Looking up to the second floor of the Nitrating House, where cotton would be soaked in nitric acid. These brought cotton into the building.
The individual ovens are skinny to allow even and fast heating of the whole interior. Numbers are cut into signs because no paint could withstand the heat or corrosive emissions from the coking process.
The newer tunnels were fitted with these fluorescent lights, although some skylights (block glass embedded in skywalks) let in some natural light during the day.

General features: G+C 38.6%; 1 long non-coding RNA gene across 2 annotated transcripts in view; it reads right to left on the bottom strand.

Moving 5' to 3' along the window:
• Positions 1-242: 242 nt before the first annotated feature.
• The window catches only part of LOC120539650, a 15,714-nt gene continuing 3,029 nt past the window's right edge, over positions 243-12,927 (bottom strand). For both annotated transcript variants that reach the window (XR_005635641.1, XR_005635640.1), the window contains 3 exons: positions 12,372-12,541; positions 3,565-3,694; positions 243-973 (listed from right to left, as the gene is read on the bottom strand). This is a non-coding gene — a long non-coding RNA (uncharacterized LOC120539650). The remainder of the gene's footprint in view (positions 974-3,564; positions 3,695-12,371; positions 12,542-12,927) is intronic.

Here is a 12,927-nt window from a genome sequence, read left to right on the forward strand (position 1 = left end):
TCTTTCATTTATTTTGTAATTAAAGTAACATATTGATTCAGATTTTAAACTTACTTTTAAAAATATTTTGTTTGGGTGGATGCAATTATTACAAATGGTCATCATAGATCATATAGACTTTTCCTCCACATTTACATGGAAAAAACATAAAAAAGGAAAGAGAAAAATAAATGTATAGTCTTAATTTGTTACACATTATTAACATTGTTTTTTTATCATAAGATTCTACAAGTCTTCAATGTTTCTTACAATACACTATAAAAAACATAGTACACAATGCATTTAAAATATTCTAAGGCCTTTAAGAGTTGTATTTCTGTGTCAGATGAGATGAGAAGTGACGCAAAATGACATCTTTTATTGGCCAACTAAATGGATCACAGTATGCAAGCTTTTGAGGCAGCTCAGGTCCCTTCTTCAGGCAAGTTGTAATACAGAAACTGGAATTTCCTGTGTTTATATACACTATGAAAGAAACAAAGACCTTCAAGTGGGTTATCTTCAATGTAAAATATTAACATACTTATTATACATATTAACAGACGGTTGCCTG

A hole in one of the boards casts the inverse image of a tree outside across a peeling sanatorium wall.
The new steel door of the diesel car shops, built in 1948 and used through the 1960s, as seen from the service pit. On the top of the photograph you can see the exhaust vent.
Miners would sit in this room before going into the mine. The boards on the right indicated whether every single miner was “in” or “out”.
One of the hundreds of wells across the depot, as seen through an open rail door. In the distance, the radome.
A scrapped steam turbine, perhaps. In the background you can see a gutted casing for another turbine.